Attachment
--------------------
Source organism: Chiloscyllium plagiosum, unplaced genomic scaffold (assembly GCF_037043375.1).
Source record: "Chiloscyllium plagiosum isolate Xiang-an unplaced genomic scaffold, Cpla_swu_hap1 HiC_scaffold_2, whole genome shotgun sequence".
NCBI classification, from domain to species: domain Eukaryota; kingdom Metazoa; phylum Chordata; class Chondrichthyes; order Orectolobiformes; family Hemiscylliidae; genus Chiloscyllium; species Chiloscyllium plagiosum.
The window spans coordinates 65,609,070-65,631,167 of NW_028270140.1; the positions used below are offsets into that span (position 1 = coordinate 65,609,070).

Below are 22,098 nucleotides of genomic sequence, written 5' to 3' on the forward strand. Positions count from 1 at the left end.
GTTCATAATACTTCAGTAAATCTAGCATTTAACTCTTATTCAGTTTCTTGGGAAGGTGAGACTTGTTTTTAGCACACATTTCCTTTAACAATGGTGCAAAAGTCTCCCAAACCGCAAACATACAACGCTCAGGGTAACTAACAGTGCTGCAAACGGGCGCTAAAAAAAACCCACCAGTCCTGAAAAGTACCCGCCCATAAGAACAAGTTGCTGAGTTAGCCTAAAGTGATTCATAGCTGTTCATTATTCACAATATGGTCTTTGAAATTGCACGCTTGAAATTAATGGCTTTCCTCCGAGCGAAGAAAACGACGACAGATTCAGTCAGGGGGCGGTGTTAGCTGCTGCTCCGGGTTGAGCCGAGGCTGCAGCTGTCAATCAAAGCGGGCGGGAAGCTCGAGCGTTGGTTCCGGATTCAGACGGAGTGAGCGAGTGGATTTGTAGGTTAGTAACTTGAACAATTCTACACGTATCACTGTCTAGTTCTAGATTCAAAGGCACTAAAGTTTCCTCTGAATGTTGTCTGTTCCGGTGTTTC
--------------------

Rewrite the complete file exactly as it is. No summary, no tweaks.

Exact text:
Source organism: Chiloscyllium plagiosum, unplaced genomic scaffold (assembly GCF_037043375.1).
Source record: "Chiloscyllium plagiosum isolate Xiang-an unplaced genomic scaffold, Cpla_swu_hap1 HiC_scaffold_2, whole genome shotgun sequence".
NCBI classification, from domain to species: domain Eukaryota; kingdom Metazoa; phylum Chordata; class Chondrichthyes; order Orectolobiformes; family Hemiscylliidae; genus Chiloscyllium; species Chiloscyllium plagiosum.
The window spans coordinates 65,609,070-65,631,167 of NW_028270140.1; the positions used below are offsets into that span (position 1 = coordinate 65,609,070).

Below are 22,098 nucleotides of genomic sequence, written 5' to 3' on the forward strand. Positions count from 1 at the left end.
GTTCATAATACTTCAGTAAATCTAGCATTTAACTCTTATTCAGTTTCTTGGGAAGGTGAGACTTGTTTTTAGCACACATTTCCTTTAACAATGGTGCAAAAGTCTCCCAAACCGCAAACATACAACGCTCAGGGTAACTAACAGTGCTGCAAACGGGCGCTAAAAAAAACCCACCAGTCCTGAAAAGTACCCGCCCATAAGAACAAGTTGCTGAGTTAGCCTAAAGTGATTCATAGCTGTTCATTATTCACAATATGGTCTTTGAAATTGCACGCTTGAAATTAATGGCTTTCCTCCGAGCGAAGAAAACGACGACAGATTCAGTCAGGGGGCGGTGTTAGCTGCTGCTCCGGGTTGAGCCGAGGCTGCAGCTGTCAATCAAAGCGGGCGGGAAGCTCGAGCGTTGGTTCCGGATTCAGACGGAGTGAGCGAGTGGATTTGTAGGTTAGTAACTTGAACAATTCTACACGTATCACTGTCTAGTTCTAGATTCAAAGGCACTAAAGTTTCCTCTGAATGTTGTCTGTTCCGGTGTTTC